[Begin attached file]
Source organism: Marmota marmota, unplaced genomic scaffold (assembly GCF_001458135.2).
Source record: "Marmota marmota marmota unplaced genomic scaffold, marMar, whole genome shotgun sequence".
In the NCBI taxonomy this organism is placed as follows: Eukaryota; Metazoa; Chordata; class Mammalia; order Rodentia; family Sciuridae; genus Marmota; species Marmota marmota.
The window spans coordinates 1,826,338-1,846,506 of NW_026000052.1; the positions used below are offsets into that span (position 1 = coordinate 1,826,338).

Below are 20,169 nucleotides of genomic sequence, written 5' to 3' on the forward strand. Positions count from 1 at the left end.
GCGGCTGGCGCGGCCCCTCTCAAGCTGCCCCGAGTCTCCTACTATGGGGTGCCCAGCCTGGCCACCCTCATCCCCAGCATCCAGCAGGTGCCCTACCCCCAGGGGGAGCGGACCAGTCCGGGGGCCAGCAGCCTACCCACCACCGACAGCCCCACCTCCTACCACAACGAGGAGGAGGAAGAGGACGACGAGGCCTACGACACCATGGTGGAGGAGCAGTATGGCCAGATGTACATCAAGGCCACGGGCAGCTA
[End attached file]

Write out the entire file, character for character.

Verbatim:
Source organism: Marmota marmota, unplaced genomic scaffold (assembly GCF_001458135.2).
Source record: "Marmota marmota marmota unplaced genomic scaffold, marMar, whole genome shotgun sequence".
In the NCBI taxonomy this organism is placed as follows: Eukaryota; Metazoa; Chordata; class Mammalia; order Rodentia; family Sciuridae; genus Marmota; species Marmota marmota.
The window spans coordinates 1,826,338-1,846,506 of NW_026000052.1; the positions used below are offsets into that span (position 1 = coordinate 1,826,338).

Below are 20,169 nucleotides of genomic sequence, written 5' to 3' on the forward strand. Positions count from 1 at the left end.
GCGGCTGGCGCGGCCCCTCTCAAGCTGCCCCGAGTCTCCTACTATGGGGTGCCCAGCCTGGCCACCCTCATCCCCAGCATCCAGCAGGTGCCCTACCCCCAGGGGGAGCGGACCAGTCCGGGGGCCAGCAGCCTACCCACCACCGACAGCCCCACCTCCTACCACAACGAGGAGGAGGAAGAGGACGACGAGGCCTACGACACCATGGTGGAGGAGCAGTATGGCCAGATGTACATCAAGGCCACGGGCAGCTA